After a six-month closure and a multi-million pound investment, the Mary Rose Trust
today unveiled to the world the Mary Rose, Henry VIIIs favourite warship, 471 years to the day after it was sunk. The ceremony held at the ships home, Portsmouth Historic Dockyard, included a spectacular kabuki drop, revealing the ship after having undergone 23 years of extensive treatment, including state-of-the-art innovations, which has changed the face of conservation.
Revealed for the first time ever was a carved wooden Tudor rose, which was discovered at the time of the second excavation in 2005 but only recently identified as the original emblem of the ship, and the first figurehead of its kind, as depicted in 16th-century drawings in the Anthony Scroll.
Also revealed was a new CGI display of projected, reconstructed scenes from life on the ship, performed by museum staff. The scenes were created using information and artifacts uncovered during excavation and are an innovative way of story telling for museums and historical sites. There has been a lot of high-profile support for this stage of the ships development: Damian Lewis, who memorably portrayed Henry VIII in the BBCs Wolf Hall, voiced the parts of the introduction to the new look Mary Rose, as did actor Robert Hardy CBE, who was one of the experts consulted by the team responsible for the raising of the Mary Rose. Hardy developed an interest in medieval warfare while playing Henry V and became a leading world expert on the longbow, publishing Longbow: A Social and Military History and The Great Warbow; From Hastings to the Mary Rose (with Matthew Strickand.) The ship held in it a total of 179 Longbows, the largest number of Longbows ever discovered in one site. Historian and television presenter, David Starkey and well-know TV broadcaster, Dan Snow had also leant their support.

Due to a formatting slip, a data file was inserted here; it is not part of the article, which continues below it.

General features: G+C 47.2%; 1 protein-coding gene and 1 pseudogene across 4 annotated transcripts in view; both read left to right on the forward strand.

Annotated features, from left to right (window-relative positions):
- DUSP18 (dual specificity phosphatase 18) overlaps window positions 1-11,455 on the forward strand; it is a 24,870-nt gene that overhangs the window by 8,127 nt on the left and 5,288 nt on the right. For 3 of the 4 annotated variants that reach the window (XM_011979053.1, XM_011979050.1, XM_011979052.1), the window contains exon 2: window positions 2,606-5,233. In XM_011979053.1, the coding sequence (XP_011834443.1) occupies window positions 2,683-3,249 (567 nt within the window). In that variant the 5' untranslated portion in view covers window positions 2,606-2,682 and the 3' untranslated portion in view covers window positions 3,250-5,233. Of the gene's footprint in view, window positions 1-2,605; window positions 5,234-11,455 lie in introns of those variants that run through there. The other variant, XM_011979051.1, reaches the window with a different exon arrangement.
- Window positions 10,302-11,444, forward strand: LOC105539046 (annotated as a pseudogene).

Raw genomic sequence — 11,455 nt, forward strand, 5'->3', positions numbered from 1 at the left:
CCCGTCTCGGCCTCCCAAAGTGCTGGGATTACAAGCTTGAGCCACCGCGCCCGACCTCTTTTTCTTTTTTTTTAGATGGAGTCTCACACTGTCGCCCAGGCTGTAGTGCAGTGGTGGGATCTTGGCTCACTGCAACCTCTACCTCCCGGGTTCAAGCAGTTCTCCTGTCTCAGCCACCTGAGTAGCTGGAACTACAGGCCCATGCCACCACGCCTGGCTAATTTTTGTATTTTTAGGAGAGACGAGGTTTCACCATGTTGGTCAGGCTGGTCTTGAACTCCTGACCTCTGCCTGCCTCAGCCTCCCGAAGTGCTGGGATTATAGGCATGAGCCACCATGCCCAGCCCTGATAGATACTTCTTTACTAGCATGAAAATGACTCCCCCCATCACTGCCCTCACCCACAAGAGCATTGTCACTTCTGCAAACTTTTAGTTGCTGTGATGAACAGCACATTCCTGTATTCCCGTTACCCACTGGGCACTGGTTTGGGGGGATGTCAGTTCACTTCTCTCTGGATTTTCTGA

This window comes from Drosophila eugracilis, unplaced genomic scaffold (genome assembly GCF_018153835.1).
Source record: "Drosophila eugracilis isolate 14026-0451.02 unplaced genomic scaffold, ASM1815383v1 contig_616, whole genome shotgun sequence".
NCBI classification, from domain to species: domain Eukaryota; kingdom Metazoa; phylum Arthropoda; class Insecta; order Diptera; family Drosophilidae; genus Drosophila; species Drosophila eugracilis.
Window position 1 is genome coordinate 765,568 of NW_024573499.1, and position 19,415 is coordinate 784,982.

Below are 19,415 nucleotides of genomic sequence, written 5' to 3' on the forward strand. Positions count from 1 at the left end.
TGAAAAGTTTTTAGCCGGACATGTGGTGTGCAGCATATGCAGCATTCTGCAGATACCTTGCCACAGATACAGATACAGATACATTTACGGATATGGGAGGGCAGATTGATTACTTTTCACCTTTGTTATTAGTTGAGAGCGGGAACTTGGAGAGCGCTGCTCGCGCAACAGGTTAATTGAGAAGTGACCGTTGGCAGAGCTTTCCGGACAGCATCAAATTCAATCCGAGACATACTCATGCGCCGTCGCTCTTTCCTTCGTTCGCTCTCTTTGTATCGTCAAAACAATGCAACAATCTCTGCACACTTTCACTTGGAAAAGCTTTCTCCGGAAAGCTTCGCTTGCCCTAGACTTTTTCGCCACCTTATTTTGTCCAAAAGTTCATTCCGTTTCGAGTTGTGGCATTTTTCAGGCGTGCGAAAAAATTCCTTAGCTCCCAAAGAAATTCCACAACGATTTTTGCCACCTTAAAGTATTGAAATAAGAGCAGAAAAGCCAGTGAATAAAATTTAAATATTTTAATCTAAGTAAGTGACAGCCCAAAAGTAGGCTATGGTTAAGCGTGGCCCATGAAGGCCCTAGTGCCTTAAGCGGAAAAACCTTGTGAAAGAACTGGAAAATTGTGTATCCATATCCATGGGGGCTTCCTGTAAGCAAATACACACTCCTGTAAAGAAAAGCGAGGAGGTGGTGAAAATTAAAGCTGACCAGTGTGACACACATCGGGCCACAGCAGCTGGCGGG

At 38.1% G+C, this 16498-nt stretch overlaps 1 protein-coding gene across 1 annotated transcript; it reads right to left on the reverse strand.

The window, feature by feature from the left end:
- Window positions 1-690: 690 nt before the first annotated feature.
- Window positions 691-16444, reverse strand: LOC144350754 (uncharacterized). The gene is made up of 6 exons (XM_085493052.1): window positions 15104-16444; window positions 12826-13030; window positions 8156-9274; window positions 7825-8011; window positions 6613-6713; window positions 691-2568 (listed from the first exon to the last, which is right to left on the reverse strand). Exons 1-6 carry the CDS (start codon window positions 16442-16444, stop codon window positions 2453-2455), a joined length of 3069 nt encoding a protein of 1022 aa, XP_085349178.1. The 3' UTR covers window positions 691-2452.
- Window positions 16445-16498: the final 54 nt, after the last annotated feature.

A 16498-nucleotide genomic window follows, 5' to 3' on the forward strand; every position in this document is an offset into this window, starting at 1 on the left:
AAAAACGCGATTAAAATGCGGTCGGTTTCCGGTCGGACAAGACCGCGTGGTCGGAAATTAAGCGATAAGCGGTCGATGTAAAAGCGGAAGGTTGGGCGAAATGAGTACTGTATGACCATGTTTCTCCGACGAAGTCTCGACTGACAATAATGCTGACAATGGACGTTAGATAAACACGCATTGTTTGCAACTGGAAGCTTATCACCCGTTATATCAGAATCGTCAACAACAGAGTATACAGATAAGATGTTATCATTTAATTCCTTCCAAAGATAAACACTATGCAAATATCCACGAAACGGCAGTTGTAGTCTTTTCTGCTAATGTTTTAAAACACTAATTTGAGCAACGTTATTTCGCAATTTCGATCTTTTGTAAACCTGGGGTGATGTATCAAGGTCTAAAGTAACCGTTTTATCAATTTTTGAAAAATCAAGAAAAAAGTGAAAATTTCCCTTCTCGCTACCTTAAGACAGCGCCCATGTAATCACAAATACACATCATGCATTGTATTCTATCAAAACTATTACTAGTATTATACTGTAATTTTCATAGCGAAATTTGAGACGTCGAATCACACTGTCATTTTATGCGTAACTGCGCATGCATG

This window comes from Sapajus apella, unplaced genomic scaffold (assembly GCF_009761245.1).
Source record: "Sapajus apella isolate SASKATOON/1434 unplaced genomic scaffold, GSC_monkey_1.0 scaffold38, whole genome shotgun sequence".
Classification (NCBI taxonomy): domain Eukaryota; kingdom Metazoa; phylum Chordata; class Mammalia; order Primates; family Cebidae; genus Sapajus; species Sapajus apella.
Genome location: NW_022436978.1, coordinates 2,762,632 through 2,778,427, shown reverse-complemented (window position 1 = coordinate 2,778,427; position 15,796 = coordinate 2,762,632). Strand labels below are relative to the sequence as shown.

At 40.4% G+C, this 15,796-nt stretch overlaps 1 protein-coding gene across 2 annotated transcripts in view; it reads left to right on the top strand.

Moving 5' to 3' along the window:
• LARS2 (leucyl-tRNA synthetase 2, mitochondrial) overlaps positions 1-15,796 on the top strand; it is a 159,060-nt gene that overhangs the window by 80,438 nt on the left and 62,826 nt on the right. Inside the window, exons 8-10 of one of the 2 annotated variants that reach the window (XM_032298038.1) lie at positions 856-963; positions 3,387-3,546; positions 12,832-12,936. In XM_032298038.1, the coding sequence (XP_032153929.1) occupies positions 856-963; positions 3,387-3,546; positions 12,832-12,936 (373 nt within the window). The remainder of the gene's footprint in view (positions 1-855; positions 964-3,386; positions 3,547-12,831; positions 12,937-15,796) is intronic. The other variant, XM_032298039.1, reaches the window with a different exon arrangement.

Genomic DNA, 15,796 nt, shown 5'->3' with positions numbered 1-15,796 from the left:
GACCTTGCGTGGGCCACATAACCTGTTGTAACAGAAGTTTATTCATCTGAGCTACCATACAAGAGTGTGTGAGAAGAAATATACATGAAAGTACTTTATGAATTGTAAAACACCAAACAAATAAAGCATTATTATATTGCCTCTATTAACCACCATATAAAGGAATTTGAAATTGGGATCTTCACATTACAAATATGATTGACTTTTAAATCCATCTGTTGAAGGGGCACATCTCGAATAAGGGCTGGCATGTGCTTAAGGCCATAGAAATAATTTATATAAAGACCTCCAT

For the first time in 23 years visitors can breathe the same air as the Mary Rose. The Mary Rose Museum provides stunning panoramic views of the ship from all nine galleries through floor-to-ceiling glazing on the lower and main decks. On the upper deck visitors enter the Weston Ship Hall via an airlock and are separated from the ship only by a glass balcony. They were treated to a spectacular and new visual way of telling her unique story.
A one-of-a-kind Tudor time capsule, the Mary Rose has been undergoing continuous conservation since she was raised in 1982. The hull was first sprayed with a mist of fresh chilled water and then with a water-soluble wax from 1994 to April 2013 when the Mary Rose entered a stage of controlled air-drying. The hull has now reached a stable state within this drying process, which means all the black drying ducts (as shown below), which provided the environment and conditions around the ship, have been removed giving a completely clear and uninterrupted view.
David Starkey, TV personality and historian: The Mary Rose is a time capsule, the whole world of that day when she both sank and thanks to an accident of preservation and a miracle of conservation, both died and lived for ever. She is the English Herculaneum, Pompeii, the Tomb of Tutankhamun all rolled into one and she is much more exciting than the lot of them.